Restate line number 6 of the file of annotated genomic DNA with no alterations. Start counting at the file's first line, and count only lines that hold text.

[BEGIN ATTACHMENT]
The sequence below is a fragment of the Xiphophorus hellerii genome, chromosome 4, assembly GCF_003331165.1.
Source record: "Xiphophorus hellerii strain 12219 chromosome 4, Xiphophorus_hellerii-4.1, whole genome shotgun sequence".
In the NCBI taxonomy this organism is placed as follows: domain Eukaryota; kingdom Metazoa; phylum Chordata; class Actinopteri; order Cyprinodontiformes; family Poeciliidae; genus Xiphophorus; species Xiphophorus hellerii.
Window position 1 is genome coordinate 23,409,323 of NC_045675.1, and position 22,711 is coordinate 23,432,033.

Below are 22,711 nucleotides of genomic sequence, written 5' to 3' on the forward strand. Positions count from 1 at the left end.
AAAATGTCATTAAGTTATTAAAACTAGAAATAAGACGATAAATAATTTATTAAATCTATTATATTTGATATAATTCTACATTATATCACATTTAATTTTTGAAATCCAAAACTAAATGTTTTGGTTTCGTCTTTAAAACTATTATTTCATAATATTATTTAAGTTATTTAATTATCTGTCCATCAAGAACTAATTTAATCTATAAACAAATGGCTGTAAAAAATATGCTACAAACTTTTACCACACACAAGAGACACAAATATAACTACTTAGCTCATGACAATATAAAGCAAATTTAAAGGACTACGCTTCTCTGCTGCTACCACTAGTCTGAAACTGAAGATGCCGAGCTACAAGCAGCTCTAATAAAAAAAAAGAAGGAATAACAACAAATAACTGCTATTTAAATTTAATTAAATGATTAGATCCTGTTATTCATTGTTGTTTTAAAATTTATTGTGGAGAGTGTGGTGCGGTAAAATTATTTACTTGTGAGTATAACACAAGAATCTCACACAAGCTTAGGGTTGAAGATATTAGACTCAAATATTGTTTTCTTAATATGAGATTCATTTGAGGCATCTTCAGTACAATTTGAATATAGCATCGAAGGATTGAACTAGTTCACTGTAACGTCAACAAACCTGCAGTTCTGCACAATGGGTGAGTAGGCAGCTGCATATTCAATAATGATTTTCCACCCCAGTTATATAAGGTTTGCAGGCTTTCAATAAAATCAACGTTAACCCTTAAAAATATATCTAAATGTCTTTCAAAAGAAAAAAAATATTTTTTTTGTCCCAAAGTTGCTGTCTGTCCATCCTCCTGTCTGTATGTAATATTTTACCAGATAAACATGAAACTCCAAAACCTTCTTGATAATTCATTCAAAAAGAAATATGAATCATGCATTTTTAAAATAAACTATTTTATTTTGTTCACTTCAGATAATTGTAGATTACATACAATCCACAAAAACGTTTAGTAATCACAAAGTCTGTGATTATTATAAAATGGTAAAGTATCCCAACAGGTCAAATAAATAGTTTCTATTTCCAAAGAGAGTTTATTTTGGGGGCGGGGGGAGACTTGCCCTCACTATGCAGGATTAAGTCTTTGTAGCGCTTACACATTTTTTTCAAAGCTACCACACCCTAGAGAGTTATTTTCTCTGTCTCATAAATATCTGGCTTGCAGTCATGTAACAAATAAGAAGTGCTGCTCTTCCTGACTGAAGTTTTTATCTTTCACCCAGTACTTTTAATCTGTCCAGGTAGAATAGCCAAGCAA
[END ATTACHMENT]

AAAATGTCATTAAGTTATTAAAACTAGAAATAAGACGATAAATAATTTATTAAATCTATTATATTTGATATAATTCTACATTATATCACATTTAATTTTTGAAATCCAAAACTAAATGTTTTGGTTTCGTCTTTAAAACTATTATTTCATAATATTATTTAAGTTATTTAATTATCTGTCCATCAAGAACTAATTTAATCTATAAACAAATGGCTGTAAAAAATATGCTACAAACTTTTACCACACACAAGAGACACAAATATAACTACTTAGCTCATGACAATATAAAGCAAATTTAAAGGACTACGCTTCTCTGCTGCTACCACTAGTCTGAAACTGAAGATGCCGAGCTACAAGCAGCTCTAATAAAAAAAAAGAAGGAATAACAACAAATAACTGCTATTTAAATTTAATTAAATGATTAGATCCTGTTATTCATTGTTGTTTTAAAATTTATTGTGGAGAGTGTGGTGCGGTAAAATTATTTACTTGTGAGTATAACACAAGAATCTCACACAAGCTTAGGGTTGAAGATATTAGACTCAAATATTGTTTTCTTAATATGAGATTCATTTGAGGCATCTTCAGTACAATTTGAATATAGCATCGAAGGATTGAACTAGTTCACTGTAACGTCAACAAACCTGCAGTTCTGCACAATGGGTGAGTAGGCAGCTGCATATTCAATAATGATTTTCCACCCCAGTTATATAAGGTTTGCAGGCTTTCAATAAAATCAACGTTAACCCTTAAAAATATATCTAAATGTCTTTCAAAAGAAAAAAAATATTTTTTTTGTCCCAAAGTTGCTGTCTGTCCATCCTCCTGTCTGTATGTAATATTTTACCAGATAAACATGAAACTCCAAAACCTTCTTGATAATTCATTCAAAAAGAAATATGAATCATGCATTTTTAAAATAAACTATTTTATTTTGTTCACTTCAGATAATTGTAGATTACATACAATCCACAAAAACGTTTAGTAATCACAAAGTCTGTGATTATTATAAAATGGTAAAGTATCCCAACAGGTCAAATAAATAGTTTCTATTTCCAAAGAGAGTTTATTTTGGGGGCGGGGGGAGACTTGCCCTCACTATGCAGGATTAAGTCTTTGTAGCGCTTACACATTTTTTTCAAAGCTACCACACCCTAGAGAGTTATTTTCTCTGTCTCATAAATATCTGGCTTGCAGTCATGTAACAAATAAGAAGTGCTGCTCTTCCTGACTGAAGTTTTTATCTTTCACCCAGTACTTTTAATCTGTCCAGGTAGAATAGCCAAGCAA